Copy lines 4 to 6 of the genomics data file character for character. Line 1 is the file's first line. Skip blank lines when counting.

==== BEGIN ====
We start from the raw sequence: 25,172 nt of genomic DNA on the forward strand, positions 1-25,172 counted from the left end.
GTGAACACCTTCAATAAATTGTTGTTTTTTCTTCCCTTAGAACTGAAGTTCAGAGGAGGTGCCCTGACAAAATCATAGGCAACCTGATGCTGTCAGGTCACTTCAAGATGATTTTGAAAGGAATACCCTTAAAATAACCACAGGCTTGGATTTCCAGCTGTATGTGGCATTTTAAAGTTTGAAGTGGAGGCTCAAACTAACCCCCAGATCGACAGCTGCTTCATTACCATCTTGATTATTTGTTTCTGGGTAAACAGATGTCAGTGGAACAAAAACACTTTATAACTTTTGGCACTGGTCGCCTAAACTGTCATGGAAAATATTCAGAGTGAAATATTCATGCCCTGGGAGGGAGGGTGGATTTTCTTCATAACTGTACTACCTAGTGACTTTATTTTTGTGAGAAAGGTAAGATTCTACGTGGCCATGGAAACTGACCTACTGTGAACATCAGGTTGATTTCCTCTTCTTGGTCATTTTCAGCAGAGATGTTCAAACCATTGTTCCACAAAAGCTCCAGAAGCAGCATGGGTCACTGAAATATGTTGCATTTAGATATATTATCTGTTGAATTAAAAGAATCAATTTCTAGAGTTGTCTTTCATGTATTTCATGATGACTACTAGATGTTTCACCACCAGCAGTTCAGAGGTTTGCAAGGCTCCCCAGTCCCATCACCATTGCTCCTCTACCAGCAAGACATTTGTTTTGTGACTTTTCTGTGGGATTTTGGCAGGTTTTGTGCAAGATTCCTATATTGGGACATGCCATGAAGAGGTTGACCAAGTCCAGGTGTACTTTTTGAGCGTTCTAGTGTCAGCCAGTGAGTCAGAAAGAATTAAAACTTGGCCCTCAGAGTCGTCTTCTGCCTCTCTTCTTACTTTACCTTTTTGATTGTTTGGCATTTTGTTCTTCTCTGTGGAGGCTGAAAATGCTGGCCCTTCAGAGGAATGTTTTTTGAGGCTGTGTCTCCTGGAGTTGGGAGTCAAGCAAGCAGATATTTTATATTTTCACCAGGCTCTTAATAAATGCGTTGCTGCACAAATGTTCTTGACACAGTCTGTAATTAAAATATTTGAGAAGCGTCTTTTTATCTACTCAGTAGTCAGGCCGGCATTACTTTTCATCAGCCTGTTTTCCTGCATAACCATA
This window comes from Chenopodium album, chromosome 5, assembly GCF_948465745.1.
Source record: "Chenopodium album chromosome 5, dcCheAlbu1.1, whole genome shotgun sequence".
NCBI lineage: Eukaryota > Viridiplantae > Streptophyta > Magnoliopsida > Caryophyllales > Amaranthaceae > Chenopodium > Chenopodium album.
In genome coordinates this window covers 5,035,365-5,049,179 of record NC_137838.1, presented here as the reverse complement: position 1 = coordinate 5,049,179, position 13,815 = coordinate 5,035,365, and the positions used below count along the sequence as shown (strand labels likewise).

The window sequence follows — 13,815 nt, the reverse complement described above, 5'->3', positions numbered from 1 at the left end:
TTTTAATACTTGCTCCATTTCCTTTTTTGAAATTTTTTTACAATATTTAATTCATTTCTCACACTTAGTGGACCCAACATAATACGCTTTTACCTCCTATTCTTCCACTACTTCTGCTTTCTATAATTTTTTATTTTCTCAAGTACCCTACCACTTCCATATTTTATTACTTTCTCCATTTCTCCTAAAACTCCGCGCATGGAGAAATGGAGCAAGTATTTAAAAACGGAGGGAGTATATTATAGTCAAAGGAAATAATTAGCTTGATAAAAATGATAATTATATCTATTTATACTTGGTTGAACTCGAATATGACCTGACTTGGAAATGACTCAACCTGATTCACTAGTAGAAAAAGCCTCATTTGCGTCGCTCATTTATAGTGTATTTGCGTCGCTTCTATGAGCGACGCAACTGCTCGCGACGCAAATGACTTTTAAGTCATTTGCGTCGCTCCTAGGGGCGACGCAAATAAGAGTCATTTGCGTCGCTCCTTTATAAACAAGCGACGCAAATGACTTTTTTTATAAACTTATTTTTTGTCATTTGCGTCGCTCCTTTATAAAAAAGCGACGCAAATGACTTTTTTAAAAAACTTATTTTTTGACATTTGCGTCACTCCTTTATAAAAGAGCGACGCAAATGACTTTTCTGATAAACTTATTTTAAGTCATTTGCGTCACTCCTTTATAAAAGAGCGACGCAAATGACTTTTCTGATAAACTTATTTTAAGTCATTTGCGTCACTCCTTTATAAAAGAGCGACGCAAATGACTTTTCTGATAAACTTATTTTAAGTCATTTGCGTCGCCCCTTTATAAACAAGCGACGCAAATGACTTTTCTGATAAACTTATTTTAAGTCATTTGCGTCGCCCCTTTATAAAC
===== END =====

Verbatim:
Source record: "Chenopodium album chromosome 5, dcCheAlbu1.1, whole genome shotgun sequence".
NCBI lineage: Eukaryota > Viridiplantae > Streptophyta > Magnoliopsida > Caryophyllales > Amaranthaceae > Chenopodium > Chenopodium album.
In genome coordinates this window covers 5,035,365-5,049,179 of record NC_137838.1, presented here as the reverse complement: position 1 = coordinate 5,049,179, position 13,815 = coordinate 5,035,365, and the positions used below count along the sequence as shown (strand labels likewise).